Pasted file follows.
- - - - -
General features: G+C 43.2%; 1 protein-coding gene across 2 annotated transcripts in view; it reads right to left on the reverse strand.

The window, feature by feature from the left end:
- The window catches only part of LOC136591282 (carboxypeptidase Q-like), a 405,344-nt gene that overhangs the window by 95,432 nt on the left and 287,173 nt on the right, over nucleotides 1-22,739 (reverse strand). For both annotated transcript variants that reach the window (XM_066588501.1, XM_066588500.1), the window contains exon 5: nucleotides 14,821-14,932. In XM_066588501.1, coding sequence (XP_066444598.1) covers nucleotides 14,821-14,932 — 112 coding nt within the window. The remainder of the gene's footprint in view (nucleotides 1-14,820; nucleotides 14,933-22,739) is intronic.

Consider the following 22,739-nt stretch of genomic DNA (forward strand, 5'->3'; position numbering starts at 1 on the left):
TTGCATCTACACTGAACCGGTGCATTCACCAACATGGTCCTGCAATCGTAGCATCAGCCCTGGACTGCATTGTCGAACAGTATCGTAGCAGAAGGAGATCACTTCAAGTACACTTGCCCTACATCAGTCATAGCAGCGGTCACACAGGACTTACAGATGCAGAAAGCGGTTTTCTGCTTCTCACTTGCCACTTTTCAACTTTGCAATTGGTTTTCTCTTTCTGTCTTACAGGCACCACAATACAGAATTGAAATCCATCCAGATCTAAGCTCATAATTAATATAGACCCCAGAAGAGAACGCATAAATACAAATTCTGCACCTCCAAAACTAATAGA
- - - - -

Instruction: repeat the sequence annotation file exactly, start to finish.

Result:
General features: G+C 43.2%; 1 protein-coding gene across 2 annotated transcripts in view; it reads right to left on the reverse strand.

The window, feature by feature from the left end:
- The window catches only part of LOC136591282 (carboxypeptidase Q-like), a 405,344-nt gene that overhangs the window by 95,432 nt on the left and 287,173 nt on the right, over nucleotides 1-22,739 (reverse strand). For both annotated transcript variants that reach the window (XM_066588501.1, XM_066588500.1), the window contains exon 5: nucleotides 14,821-14,932. In XM_066588501.1, coding sequence (XP_066444598.1) covers nucleotides 14,821-14,932 — 112 coding nt within the window. The remainder of the gene's footprint in view (nucleotides 1-14,820; nucleotides 14,933-22,739) is intronic.

Consider the following 22,739-nt stretch of genomic DNA (forward strand, 5'->3'; position numbering starts at 1 on the left):
TTGCATCTACACTGAACCGGTGCATTCACCAACATGGTCCTGCAATCGTAGCATCAGCCCTGGACTGCATTGTCGAACAGTATCGTAGCAGAAGGAGATCACTTCAAGTACACTTGCCCTACATCAGTCATAGCAGCGGTCACACAGGACTTACAGATGCAGAAAGCGGTTTTCTGCTTCTCACTTGCCACTTTTCAACTTTGCAATTGGTTTTCTCTTTCTGTCTTACAGGCACCACAATACAGAATTGAAATCCATCCAGATCTAAGCTCATAATTAATATAGACCCCAGAAGAGAACGCATAAATACAAATTCTGCACCTCCAAAACTAATAGA